For those who know both Jean and myself, you know I’ve been nagging her for a long time about her original theoretical model, the one that is very much in line with a one-size-fits-all approach to mentoring.
    My frequent challenges to the traditional, long-term relationship-based view of mentoring were based on my own work that found support for an approach to mentoring that was deliberately shortened, involved re-matching mentors every semester, and was done entirely at the lunch table with a handful of peers constantly interjecting themselves into the conversation.

    As we’ve learned more about Lunch Buddy mentoring, we find even greater support for Jean’s recent calls for precise articulation of the proximal factors that mentoring changes and how those changes can benefit youth. Once articulated, we can have a better idea of the type of mentoring program that would work best. I call this the “Other Match” in youth mentoring: The match between our model of risk and our model of change. Sam McQuillin and colleagues have done this quite well in their Academic Mentoring Program and we’re trying to do that with Lunch Buddy mentoring for bullied children.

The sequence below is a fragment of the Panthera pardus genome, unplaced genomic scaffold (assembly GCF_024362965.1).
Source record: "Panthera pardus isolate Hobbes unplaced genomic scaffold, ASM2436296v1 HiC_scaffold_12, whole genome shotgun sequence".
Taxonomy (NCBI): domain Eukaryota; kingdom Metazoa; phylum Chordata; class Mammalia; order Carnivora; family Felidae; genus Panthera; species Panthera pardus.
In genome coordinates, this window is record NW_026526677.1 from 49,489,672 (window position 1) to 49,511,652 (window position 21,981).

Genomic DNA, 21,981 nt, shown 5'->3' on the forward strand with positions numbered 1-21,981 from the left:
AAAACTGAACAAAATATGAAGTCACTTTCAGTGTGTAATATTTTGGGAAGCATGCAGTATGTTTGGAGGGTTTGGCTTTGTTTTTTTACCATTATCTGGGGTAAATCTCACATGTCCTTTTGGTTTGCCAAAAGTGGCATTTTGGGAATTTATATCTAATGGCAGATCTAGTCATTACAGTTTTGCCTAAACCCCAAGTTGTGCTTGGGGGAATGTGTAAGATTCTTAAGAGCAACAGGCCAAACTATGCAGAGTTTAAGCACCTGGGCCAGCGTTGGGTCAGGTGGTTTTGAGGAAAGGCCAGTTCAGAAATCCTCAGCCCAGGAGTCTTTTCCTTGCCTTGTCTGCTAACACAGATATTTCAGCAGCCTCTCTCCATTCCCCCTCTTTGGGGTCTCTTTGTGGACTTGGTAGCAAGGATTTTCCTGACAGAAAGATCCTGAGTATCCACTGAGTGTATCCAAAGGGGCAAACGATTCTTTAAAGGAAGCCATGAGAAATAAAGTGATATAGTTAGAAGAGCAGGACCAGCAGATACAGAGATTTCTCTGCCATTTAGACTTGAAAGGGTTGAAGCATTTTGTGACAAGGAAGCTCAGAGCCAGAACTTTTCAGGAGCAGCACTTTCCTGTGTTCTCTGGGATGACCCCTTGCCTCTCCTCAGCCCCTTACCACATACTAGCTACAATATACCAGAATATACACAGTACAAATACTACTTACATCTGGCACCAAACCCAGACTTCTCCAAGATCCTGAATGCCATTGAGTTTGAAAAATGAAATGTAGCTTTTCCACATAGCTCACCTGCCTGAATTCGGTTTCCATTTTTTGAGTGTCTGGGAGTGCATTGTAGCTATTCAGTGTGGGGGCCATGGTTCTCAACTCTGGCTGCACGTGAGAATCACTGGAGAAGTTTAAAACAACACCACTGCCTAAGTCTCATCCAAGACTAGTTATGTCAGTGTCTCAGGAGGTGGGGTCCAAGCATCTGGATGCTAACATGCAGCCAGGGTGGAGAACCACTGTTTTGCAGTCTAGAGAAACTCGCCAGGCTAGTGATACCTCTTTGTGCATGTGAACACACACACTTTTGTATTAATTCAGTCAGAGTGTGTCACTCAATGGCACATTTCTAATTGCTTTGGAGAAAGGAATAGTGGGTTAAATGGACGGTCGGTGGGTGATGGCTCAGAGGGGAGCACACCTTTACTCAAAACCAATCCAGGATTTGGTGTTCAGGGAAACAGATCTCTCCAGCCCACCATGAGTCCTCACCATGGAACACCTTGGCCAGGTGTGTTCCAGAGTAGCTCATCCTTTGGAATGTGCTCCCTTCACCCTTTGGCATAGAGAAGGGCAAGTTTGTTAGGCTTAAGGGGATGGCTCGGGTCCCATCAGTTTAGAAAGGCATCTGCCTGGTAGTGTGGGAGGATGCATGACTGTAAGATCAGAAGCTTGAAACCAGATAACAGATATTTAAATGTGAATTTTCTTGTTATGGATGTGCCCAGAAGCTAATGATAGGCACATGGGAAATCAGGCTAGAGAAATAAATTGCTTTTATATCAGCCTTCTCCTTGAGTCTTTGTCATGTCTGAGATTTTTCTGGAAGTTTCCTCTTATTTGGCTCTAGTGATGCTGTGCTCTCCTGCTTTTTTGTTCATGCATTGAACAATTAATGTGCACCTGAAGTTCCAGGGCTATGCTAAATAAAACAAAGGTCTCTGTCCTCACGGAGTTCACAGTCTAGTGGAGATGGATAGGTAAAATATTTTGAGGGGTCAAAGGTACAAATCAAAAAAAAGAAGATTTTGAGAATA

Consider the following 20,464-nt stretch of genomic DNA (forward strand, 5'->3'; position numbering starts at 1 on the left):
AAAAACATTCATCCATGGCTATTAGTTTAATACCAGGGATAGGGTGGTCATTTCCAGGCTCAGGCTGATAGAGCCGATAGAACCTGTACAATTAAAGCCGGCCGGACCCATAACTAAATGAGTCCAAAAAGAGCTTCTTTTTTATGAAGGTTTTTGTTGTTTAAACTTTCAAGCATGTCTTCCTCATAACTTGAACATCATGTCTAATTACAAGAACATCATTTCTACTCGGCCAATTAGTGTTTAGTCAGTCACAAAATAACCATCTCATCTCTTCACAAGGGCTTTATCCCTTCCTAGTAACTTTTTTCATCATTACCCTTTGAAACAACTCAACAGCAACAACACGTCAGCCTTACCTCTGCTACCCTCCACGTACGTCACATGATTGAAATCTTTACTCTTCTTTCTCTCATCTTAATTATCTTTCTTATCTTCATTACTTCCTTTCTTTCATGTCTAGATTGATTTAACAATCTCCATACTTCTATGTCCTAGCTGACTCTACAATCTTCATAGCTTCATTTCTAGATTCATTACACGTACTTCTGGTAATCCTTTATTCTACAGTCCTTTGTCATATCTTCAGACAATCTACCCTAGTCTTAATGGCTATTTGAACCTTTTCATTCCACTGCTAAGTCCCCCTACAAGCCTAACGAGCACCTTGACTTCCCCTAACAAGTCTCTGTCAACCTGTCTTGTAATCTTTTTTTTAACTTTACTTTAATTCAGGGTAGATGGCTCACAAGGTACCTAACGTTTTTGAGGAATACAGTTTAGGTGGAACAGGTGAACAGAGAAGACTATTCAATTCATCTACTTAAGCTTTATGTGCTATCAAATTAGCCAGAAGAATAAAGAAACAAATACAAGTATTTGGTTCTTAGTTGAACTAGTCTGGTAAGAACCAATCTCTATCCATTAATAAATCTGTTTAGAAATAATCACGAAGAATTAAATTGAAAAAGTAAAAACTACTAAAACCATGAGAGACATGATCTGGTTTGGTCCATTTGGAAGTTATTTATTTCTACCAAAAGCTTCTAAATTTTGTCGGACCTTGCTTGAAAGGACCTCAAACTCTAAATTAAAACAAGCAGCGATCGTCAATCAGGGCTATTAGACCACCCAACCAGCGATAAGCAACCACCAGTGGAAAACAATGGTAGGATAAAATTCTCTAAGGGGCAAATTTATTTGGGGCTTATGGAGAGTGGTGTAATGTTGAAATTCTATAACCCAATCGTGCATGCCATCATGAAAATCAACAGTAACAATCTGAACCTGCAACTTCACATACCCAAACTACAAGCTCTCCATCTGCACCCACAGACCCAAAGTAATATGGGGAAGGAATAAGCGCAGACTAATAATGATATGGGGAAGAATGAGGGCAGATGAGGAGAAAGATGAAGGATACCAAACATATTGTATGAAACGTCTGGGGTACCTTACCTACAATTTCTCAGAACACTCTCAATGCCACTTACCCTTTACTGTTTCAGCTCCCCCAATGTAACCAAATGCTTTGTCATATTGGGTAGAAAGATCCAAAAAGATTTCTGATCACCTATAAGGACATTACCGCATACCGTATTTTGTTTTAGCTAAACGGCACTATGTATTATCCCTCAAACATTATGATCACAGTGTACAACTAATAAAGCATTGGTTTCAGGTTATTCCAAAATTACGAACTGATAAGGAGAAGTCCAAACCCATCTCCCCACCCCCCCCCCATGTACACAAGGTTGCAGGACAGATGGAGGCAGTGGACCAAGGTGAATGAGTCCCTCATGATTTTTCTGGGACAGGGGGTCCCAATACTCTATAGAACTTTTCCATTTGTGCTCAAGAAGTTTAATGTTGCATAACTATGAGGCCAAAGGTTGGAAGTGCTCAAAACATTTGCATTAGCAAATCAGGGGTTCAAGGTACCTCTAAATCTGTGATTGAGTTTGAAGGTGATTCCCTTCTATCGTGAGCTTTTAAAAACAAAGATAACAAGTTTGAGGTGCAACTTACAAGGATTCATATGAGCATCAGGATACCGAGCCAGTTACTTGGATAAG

I should note that traditional, long-term mentoring, in my view, is still an important option in our mentoring toolbox. Next month, my current mentoring match will have spanned 6 years. But a relationship-based approach to mentoring still requires clarity about how the relationship will benefit youth and careful delivery of those relationships through the support of the EEPs. With greater clarity and precision, we will have better success reproducing our outcomes, something that very few of us researchers have been able to do.

    So thanks, Jean, for speaking the truth.

    • Jean Rhodes says:

      Thanks Tim. It’s taken me a while to get there, but I think we’re now on the same page. Lunch Buddies is another example of a targeted program that makes a difference.

  3. Paul Boxer says: